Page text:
Nice review! I agree with your comment about those creatures -- I sort of felt that they weren't even necessary to the story. They didn't really fit in, except thematically -- which is important, but the fantasy element felt kind of tacked on. She built up to it with lots of references to monsters, giants, etc., but it was a bit odd when they finally arrived. I cared more about Charlotte getting back home than about what happened to those creatures.

Anbolyn

I think this sounds really intriguing and I love reading anything about the history of the West.
I just read Possession which also has a lot of narrative disruption in the form of poems and letters, but I think if this is done well it can really add to the story. It certainly did in Possession!

Danielle

Caroline--I think I was so fidgety as I knew there were other books I was enjoying more and wanted to read those. This was a book I got through ILL so I really needed to finish it before the due date and I didn't read the last Slaves book so really wanted to make an effort with this one. I do like reading outside my comfort zone, but I am then always very ready to return back to it!

Stefanie--Jump Off Creek sounded more appealing to me--I liked the story--or parts of it so I'm willing to give her work another go. I did like the other writings, but at the same time it seemed to slow the main story down and that made it feel like it was plodding along. So, sort of a mixed bag of a read.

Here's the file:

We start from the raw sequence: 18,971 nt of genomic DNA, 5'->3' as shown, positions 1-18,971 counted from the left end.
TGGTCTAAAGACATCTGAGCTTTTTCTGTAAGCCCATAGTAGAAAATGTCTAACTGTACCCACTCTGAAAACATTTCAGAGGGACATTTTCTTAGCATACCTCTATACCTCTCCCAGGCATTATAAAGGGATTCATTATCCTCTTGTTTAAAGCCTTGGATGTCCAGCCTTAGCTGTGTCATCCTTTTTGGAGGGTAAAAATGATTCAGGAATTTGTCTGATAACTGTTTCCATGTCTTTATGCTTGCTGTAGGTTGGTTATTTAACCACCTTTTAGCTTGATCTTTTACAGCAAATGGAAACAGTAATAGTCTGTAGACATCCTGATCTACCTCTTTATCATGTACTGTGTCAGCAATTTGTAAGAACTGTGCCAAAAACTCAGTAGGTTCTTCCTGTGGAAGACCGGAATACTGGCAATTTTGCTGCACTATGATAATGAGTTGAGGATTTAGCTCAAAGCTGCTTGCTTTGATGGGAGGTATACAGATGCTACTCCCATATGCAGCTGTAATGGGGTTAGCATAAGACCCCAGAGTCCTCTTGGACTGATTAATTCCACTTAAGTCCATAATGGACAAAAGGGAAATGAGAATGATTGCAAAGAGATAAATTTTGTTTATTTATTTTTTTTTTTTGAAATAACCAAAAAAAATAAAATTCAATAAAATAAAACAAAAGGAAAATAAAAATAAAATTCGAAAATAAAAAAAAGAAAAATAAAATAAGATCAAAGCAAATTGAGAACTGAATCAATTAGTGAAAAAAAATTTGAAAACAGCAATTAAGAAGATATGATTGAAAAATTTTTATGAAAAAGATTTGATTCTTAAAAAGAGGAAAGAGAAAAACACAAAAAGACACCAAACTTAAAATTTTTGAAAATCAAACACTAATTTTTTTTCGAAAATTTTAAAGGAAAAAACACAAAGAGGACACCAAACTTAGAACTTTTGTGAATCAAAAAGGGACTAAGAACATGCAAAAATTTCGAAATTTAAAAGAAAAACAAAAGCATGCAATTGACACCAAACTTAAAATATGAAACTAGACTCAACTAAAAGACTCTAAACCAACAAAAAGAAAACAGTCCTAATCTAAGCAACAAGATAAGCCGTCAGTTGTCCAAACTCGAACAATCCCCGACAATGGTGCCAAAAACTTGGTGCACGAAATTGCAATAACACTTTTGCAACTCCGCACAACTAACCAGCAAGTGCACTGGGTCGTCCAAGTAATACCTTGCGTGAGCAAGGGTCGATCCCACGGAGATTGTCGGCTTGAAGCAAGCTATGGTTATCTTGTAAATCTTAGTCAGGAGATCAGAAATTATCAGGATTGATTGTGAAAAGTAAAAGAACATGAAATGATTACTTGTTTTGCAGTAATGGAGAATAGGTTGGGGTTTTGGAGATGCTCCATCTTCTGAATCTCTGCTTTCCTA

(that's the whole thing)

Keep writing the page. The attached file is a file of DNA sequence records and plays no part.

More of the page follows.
Kathy--I'm very curious to know what others think of it. And I did see on Amazon it received some very enthusiastic reviews so I think it just may appeal to some more than others--as is always the case with books, right?! I do know what you mean about continuing with a book that you are ambivalent about--thinking it will get better or click later on. Sometimes this happens, but not always. It is nice when there is a connection with a story on some level--those are always the most rewarding and satisfying for me.

Rebecca--She did really set the story up for the creatures to appear, but once they did I was sort of disappointed somehow. In some respects and I think others have touched on this, it almost seemed as though the author was trying too hard--or at least it appeared that way. It almost would have been enough for her to simply get lost, have to deal with the elements on her own and then connect up with society. It was kind of an odd story.